The owners of Sweet T’s haven’t finished deciding what their shop offers. Their idea last year started as a small bakery; then they added a coffee shop. Now, they have barbecue, a full breakfast menu and lunch specials.
As the downtown Shawnee shop continues to grow, owners Terri Brockhaus and Danny Lyons — a mother-son duo — plan to add more. Their grand opening was Feb. 3, after a soft opening in October 2017, replacing Nieman Bay Coffee House and Dodge City Beef on the corner of Johnson Drive and Nieman Road.
Brockhaus runs the bakery: doughnuts, danishes, muffins and “lots of cookies,” plus cakes, including specialty cakes for weddings, graduations and other special occasions.
To accompany the bakery and coffee shop, John Brockhaus, Lyons’s father and Brockhaus’s husband, began cooking hot meals for breakfast, including croissant sandwiches, breakfast burritos and biscuits and gravy. Lyons’ girlfriend, Shana McKain, runs the coffee bar.
After that, they decided to add a lunch menu, so Lyons brought his smoker. Brockhaus said that was “Danny’s dream all along, to bring down the barbecue.”
Sweet T’s also offers catering, hosting parties, meetings and reunions, and also delivering their products.
“So, we do everything,” Lyons quipped.
Remnants of Shawnee State Bank, the original occupant of the 100-plus-year-old building, can be seen in the shop, including a small conference room inside the former bank vault and a small shrine commemorating the bank and building’s history.
Brockhaus brings 30 years of experience in the food industry with her, including at the Crown Center and Judi’s Bakery, before the owner retired. She also baked on the side for friends and family.
“I enjoy the people when they come in and we give them something, and they’re like, ‘Oh, this is so good!’” Brockhaus said. “Watching their faces, on anything any of us make… that’s why we do it.”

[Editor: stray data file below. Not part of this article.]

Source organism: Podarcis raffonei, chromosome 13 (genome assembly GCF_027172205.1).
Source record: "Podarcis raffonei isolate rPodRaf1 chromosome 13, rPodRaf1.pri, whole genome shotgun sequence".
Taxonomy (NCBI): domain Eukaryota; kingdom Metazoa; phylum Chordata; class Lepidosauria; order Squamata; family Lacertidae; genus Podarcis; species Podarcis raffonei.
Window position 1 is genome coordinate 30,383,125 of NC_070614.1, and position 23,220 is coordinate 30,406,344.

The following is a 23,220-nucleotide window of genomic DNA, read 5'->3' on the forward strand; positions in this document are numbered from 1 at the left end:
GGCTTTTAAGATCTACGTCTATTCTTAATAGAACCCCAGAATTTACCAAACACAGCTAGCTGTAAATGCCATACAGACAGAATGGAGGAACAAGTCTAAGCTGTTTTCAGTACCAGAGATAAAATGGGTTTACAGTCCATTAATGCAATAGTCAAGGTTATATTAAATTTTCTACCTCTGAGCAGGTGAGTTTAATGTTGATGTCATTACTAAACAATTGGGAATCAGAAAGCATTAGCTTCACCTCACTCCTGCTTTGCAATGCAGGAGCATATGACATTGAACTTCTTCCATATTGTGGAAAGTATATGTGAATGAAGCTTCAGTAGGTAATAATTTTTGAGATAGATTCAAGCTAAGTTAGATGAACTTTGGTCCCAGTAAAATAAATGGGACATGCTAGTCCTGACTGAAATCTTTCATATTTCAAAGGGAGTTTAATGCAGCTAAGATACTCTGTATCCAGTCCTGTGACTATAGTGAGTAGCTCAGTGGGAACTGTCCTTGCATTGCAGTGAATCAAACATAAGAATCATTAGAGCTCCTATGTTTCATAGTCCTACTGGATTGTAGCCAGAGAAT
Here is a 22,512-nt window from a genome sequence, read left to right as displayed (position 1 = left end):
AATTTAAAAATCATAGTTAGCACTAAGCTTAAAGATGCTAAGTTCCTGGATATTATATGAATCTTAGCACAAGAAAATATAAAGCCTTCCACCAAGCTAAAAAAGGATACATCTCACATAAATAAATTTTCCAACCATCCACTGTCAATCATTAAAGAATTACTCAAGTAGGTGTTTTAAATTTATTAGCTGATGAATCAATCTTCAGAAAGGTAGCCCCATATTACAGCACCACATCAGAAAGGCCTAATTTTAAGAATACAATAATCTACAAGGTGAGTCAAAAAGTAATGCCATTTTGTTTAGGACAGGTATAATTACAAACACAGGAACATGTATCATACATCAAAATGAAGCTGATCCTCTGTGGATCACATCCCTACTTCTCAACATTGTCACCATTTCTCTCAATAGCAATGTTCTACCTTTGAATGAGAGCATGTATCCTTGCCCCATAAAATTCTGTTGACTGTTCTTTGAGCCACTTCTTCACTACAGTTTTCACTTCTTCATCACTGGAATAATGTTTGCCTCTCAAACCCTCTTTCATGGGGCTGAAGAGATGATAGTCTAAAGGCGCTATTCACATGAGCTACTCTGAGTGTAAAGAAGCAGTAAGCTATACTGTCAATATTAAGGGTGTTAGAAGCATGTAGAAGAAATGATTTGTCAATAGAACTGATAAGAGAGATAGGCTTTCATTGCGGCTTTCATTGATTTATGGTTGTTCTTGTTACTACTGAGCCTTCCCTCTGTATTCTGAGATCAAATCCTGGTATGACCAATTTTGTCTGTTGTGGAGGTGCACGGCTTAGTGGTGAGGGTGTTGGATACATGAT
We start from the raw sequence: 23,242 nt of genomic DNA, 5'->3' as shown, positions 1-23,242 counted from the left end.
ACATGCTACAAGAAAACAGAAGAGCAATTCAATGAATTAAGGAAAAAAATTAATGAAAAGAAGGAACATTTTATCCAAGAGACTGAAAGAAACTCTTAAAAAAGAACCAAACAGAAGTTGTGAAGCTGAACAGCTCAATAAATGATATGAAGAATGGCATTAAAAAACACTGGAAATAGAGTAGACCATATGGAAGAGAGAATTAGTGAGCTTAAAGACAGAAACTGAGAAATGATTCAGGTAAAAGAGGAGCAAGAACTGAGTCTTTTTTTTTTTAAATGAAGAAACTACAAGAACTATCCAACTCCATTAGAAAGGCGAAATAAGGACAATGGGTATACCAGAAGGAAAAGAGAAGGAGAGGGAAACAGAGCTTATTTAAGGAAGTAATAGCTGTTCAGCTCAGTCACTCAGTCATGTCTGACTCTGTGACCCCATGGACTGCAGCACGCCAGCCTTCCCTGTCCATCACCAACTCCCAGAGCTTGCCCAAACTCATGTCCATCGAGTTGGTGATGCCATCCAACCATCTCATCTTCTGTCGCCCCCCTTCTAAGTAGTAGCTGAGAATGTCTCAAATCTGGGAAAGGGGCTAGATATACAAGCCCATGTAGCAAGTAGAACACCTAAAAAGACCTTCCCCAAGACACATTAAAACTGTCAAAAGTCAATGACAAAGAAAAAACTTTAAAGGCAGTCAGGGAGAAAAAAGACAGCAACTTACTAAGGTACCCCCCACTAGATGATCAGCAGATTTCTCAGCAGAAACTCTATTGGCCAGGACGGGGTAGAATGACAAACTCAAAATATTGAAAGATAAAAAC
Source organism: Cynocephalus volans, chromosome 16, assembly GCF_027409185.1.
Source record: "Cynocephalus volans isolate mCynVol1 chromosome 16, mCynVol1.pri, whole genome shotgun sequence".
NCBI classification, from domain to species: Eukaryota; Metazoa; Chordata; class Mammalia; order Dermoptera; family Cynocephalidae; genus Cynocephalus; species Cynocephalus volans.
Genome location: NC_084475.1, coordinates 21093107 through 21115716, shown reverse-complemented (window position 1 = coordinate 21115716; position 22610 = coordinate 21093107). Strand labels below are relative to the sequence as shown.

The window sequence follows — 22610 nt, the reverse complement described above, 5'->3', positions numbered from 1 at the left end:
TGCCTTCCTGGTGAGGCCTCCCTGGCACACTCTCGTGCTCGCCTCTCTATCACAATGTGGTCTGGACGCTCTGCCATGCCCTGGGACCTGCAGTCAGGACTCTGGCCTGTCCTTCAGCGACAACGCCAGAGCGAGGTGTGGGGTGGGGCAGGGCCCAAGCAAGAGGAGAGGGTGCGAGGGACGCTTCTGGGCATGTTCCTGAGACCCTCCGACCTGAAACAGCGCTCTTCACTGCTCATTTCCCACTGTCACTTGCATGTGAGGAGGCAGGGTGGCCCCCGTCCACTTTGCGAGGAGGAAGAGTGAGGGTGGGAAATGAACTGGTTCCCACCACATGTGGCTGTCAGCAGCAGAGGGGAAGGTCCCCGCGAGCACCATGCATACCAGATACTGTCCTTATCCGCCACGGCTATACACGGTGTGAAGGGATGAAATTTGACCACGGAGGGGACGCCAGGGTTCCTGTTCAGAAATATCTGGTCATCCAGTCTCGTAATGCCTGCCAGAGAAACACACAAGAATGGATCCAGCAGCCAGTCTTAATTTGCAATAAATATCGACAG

The restaurant area features a big-screen projector and TV as well as a sound booster system. Their next plans for the shop are to obtain a liquor license and build out a pub-style bar and add a kitchen (hopefully in the next month) to keep the barbecue and baked goods separate.
“We’re hoping to stay here for a long time and, with the two kitchens, I will be doing the bakery and he won’t be in my way,” Brockhaus said of her son, Lyons. “I don’t want my bakery stuff to taste or smell like his barbecue, so we need it separated.”
Sweet T’s also plans to hire more employees and expand their hours after this summer; they are currently 6 a.m. to 7 p.m. Friday, 7 a.m. to 7 p.m. Saturday and 7 a.m. to 3 p.m. Sunday. Despite their limited hours, they get a lot of drop-bys and customers who request special orders during the week, Lyons said.
Brockhaus and Lyons also hope to engage more with the community, especially through fundraisers. For instance, they have offered to host at the end of the Blessed are the Peacemakers Memorial Ride, which takes place Sept. 8 and raises funds for the families of two Wyandotte deputies who were killed in the line of duty.
“I’m just all about helping out where I can,” Brockhaus said. “It’s just the thing to do.”